U.S. Congressman Courtney Voices Concerns
On May 4, U.S. Congressman Courtney joined local chambers for a virtual forum with updates on federal coronavirus response. Concerns raised by chamber members will be given voice by Rep. Courtney as legislators negotiate the next phase in the federal assistance programs.
The Chamber of Commerce of Eastern CT, Greater Mystic Chamber of Commerce, and Norwich Area Chamber of Commerce invited members to participate in Monday’s video conference with the Congressman. He reviewed the series of legislative measures enacted to assist businesses and individuals, and he explained that the rapid response created a number of issues that require legislative remedy currently under discussion.
Member questions centered on the eight-week window for Paycheck Protection Program (PPP) loans, tax implications of those forgivable loans, and access to Personal Protective Equipment for healthcare facilities and reopening businesses.
“The input the we have gotten from people has really made an impact in terms of trying to get better public policy out there,” said Rep. Courtney.
The Current Legislative Scene
Responding to high demand for PPP loans initially approved March 27, legislation at the end of April allocated an additional $310 billion in new lending. As of May 2, 2.2 million new loans were made to small businesses for a total of $175 billion, with $135 billion in remaining to disburse. Rep. Courtney explained that funds are still moving fast and there is talk of additional funds being appropriated. The average size of the new loans is $79,000, and large, publicly traded companies, not intended to benefit from this program, are being given until May 7 to return the loans.
Economic Injury Disaster Loans (EIDL) received $50 billion in new lending authority and $10 billion additional funds for Economic Injury Disaster Grants. EIDL expanded to include agricultural businesses in recent action. SBA will open applications for those businesses.
Regarding unemployment compensation, Connecticut began disbursing the $600 weekly benefit to claimants. The self-employed are able to apply for benefits under Pandemic Unemployment Assistance. The process requires denial of benefits through Department of Labor’s filectui.com system first, followed by a PUA application, which will be available later this week.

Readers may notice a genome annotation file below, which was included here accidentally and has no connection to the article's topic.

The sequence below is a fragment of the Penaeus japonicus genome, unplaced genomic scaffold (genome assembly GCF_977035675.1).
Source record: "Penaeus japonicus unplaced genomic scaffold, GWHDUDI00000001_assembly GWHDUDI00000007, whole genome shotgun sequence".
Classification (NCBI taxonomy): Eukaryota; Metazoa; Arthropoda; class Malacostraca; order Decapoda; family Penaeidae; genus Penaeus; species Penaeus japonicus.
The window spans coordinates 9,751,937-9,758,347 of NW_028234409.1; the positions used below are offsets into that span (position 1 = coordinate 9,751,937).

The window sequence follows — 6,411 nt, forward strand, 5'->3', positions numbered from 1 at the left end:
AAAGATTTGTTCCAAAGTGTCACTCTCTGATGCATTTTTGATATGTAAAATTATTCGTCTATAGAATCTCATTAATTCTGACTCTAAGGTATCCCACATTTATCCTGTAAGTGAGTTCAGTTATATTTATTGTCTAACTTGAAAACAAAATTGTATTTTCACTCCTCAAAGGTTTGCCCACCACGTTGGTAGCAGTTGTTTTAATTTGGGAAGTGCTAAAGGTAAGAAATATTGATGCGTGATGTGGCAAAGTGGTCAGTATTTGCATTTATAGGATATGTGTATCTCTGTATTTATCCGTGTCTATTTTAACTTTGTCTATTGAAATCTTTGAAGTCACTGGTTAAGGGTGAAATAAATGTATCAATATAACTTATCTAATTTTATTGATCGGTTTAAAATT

Regarding employers, Rep. Courtney clarified the state will not penalize employers with higher premiums in the future based on claims made during the crisis. He also addressed employers’ ability to call employees back to work, which is explained in the CT DOL FAQs. Those with COVID or exposure are eligible to continue on unemployment. Those with other health issues or concerns about the suitability of the environment can appeal on a case-by-case basis.
Concerns with Existing Programs
PPP loans require maintaining payroll for the eight weeks following the issuance of the loans. Nonessential businesses and entertainment venues unable to open under state restrictions are poorly positioned to meet this requirement. Rep. Courtney said this was a concern in initial talks and will be revisited in new legislation currently in discussion: “You’re not alone in raising this issue and this district is not the only district in America that’s hearing this complaint about the eight-week window.”
Additionally, the program’s loan forgiveness provision opens businesses to taxes on the funds as income. Rep. Courtney said he will be pushing for legislation to remove the tax implications, similar to exemptions granted for mortgage forgiveness in the economic crisis in the 2000s.
Personal Protective Equipment is a serious concern as hospitals remain inadequately stocked and businesses evaluate reopening.
“In terms of PPE, this has been the most frustrating challenge and it’s one that we must fix if we are really going to safely reopen the economy in so many settings,” said Rep. Courtney. The state and private entities are competing for resources, but he reports some progress in Connecticut in getting the sought-after equipment. He sees collaboration with seven neighboring states to obtain resources as a smart move over relying on federal stockpiles.
Steps to Reopening the economy
The CARES 3.5 Act allocates $25 billion toward setting up testing programs, a critical step in safely reopening the economy with confidence from businesses and consumers. State public health departments will receive the funds for implementation, which he expects to be guided by a national strategy still being developed. It’s anticipated by some experts that a greater investment will be necessary.
Input from chambers and their members can be essential to creating a testing program for communities and employers. “If we don’t do it comprehensively, frankly, we are just putting the whole country and our communities back at risk,” he said.